What? You don’t believe me?

Actually what I had been wondering was when Dennis King would get around to sticking up whatever he was going to stick up on the Death of Ken Kronberg. (Disclaimer, as this is the first attack-line from Larouchians against him — and what a nonsensical attack it is!–, slightly distorted but I’ll straighten it out: Dennis King once wrote an article that appeared in High Times magazine). This is the internal memo that did it. We all presume.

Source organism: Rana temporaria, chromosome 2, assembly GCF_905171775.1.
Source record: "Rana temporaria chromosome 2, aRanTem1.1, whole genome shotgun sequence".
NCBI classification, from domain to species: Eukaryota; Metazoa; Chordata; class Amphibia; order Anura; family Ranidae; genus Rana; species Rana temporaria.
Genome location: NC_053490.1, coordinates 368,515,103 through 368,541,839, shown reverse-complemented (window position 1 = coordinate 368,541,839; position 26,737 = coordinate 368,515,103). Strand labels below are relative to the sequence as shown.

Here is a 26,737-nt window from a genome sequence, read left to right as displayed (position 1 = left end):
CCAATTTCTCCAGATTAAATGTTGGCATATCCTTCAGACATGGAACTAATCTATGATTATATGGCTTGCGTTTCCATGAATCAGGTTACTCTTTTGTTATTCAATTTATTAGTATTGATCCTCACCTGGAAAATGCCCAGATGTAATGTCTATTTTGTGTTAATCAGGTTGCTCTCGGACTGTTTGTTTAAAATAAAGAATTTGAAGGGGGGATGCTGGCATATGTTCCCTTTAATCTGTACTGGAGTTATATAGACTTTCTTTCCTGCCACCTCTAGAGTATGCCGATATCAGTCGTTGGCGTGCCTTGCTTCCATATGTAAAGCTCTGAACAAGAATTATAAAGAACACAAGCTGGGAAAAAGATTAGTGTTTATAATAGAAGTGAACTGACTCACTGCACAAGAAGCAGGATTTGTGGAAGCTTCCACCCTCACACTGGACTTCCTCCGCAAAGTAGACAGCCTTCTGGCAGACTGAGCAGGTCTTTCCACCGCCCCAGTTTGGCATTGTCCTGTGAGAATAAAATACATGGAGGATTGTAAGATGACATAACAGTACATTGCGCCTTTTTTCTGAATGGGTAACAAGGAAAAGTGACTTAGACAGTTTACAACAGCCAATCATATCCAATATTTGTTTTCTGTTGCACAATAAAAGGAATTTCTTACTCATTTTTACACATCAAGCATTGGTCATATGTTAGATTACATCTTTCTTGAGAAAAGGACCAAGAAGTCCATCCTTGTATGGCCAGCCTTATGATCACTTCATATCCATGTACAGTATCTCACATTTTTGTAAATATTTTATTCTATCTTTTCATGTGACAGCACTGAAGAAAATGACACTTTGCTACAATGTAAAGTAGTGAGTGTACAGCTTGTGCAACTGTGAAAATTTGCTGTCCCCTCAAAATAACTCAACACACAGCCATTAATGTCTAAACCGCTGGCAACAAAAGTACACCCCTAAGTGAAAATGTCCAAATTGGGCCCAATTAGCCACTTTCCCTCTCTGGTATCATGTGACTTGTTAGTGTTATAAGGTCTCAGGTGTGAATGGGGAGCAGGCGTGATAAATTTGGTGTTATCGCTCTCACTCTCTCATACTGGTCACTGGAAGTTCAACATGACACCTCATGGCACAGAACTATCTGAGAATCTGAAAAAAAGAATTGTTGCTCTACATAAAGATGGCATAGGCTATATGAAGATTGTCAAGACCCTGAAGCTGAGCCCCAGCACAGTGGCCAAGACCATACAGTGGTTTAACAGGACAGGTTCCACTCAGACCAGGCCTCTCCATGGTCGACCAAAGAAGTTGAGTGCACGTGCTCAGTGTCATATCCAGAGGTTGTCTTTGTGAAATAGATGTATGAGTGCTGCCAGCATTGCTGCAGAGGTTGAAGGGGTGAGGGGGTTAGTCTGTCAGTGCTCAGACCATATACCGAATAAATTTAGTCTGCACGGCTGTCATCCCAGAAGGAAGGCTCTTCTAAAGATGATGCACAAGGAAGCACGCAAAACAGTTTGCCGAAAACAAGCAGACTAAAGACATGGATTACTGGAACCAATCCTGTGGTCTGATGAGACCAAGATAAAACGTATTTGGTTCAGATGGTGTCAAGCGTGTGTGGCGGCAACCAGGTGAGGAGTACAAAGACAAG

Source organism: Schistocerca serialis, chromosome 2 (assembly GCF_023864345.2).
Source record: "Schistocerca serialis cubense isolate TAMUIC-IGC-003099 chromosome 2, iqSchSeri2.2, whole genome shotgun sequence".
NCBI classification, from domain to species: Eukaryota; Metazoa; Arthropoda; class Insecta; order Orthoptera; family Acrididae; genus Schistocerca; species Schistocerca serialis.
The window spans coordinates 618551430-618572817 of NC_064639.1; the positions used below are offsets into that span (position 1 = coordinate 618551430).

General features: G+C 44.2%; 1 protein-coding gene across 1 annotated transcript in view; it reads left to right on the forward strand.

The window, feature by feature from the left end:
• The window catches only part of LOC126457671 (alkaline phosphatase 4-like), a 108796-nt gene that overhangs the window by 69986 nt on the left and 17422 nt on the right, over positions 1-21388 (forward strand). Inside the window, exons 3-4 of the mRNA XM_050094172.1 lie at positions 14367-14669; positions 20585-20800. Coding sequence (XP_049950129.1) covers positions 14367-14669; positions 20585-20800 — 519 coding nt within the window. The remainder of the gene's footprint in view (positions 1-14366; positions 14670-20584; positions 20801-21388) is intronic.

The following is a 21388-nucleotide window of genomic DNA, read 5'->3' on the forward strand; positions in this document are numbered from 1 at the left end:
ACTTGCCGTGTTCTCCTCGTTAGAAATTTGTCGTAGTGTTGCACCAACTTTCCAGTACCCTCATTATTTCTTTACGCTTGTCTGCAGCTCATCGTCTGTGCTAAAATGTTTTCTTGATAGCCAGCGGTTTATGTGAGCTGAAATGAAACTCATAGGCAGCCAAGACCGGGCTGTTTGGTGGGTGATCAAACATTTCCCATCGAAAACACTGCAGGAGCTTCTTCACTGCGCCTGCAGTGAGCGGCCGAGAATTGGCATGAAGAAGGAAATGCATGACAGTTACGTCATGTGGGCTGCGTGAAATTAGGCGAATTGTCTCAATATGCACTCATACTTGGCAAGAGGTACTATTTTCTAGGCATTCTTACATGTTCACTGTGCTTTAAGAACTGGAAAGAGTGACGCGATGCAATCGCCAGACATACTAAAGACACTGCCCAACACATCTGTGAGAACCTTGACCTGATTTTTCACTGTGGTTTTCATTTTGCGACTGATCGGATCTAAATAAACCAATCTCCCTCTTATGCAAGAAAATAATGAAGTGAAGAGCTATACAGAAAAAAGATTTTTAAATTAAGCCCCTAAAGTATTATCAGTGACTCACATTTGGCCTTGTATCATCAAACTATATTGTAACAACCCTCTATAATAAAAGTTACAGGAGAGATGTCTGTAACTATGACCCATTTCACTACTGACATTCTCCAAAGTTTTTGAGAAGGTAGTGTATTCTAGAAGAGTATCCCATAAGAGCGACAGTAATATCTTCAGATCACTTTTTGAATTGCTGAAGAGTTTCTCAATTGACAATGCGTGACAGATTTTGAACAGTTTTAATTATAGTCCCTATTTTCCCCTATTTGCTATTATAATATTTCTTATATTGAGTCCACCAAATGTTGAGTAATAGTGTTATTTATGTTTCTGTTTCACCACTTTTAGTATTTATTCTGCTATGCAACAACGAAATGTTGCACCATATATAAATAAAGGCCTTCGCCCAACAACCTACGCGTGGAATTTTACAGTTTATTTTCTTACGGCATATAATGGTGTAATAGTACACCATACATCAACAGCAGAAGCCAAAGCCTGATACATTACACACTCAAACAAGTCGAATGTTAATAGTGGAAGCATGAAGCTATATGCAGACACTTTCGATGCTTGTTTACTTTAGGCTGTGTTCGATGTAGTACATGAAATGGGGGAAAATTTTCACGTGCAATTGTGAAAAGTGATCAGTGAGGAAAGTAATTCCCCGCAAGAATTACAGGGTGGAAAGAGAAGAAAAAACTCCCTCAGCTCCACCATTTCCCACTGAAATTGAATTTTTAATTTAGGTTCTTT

I’ve long been bemused by Larouche’s current line of attack against “baby boomers”, the Larouche Youth Movement (again: name me one other organization with the word “Youth Movement” in it) having been started in 1999, reportedly, for the purpose of “solving the Baby Boomer Problem”. (“Part 9″ in that series of posts I did at the end of last year and beginning of this year.  I actually have a certain pride in that series of posts.).  Dennis King’s link to Larouche discussing the “baby boomer problem”, so as to fit together the storyline, is almost arbitrary: he could have linked to any number of pieces (this, for instance), and to any number of quotes.  I must admit — Shedding off the Baby boomers and moving onto a younger, more supple age, all the while “dividing and conquering” within your ranks, does make sense in terms of operating a cult.  I find fascinating the manner in which the LYM has absorbed the “baby-boomer” meme, and indeed some things about that Robert Beltran interview crack me up.